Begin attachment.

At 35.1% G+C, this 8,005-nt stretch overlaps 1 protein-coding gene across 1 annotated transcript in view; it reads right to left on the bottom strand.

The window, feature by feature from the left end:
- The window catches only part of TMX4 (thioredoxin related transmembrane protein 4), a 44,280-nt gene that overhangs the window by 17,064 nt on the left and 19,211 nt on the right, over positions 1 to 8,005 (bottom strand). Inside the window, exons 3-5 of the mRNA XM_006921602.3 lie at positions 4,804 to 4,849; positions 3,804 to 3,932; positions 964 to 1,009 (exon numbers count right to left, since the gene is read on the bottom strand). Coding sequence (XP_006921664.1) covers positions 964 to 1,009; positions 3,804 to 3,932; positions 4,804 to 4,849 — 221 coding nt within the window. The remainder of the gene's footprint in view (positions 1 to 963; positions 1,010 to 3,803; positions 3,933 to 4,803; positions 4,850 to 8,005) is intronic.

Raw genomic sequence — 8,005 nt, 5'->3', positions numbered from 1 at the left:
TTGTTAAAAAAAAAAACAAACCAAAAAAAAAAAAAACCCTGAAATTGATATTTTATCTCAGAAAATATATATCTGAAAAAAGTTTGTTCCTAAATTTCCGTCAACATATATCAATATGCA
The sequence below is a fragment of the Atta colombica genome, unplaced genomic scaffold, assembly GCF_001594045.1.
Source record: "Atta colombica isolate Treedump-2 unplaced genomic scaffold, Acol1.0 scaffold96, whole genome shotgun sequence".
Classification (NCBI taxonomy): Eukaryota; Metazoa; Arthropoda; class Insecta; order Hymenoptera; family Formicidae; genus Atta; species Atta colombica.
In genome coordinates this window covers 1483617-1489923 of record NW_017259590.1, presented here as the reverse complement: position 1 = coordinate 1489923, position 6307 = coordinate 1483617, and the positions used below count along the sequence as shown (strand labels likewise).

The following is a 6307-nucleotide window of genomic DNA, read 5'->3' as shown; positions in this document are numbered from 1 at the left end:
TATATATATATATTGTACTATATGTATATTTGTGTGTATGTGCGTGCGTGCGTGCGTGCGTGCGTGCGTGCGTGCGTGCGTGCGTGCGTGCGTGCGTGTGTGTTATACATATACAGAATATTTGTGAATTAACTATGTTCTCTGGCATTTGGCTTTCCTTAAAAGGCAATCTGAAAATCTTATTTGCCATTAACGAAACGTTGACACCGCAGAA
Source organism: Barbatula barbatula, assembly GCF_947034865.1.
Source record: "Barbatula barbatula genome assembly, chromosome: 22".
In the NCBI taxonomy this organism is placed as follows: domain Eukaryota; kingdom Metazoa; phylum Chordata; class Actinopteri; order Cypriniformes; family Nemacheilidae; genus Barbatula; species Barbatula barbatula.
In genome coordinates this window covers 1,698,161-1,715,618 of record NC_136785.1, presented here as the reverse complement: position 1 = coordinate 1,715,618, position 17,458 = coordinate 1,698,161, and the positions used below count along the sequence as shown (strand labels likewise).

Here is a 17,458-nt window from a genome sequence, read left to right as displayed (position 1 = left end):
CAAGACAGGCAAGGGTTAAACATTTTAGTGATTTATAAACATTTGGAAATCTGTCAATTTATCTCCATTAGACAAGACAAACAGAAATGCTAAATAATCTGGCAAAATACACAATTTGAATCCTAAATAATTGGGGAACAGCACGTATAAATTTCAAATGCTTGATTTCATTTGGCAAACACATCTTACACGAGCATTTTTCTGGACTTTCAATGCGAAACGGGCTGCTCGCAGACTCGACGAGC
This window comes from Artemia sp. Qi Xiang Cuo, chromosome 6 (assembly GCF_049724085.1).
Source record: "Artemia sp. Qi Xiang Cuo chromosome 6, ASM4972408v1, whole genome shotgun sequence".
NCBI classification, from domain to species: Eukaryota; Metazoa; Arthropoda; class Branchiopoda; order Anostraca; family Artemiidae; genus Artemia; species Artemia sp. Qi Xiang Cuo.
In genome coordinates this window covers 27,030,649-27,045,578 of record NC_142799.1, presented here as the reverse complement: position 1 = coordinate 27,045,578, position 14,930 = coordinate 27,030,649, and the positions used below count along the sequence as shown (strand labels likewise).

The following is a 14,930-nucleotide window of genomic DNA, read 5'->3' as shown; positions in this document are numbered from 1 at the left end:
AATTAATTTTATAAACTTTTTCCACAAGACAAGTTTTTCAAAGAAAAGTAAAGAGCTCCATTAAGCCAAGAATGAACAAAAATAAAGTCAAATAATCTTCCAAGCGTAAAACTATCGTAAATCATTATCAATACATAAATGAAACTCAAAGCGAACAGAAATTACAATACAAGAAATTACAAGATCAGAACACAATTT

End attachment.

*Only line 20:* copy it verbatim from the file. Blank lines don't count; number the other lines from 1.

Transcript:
NCBI classification, from domain to species: Eukaryota; Metazoa; Arthropoda; class Branchiopoda; order Anostraca; family Artemiidae; genus Artemia; species Artemia sp. Qi Xiang Cuo.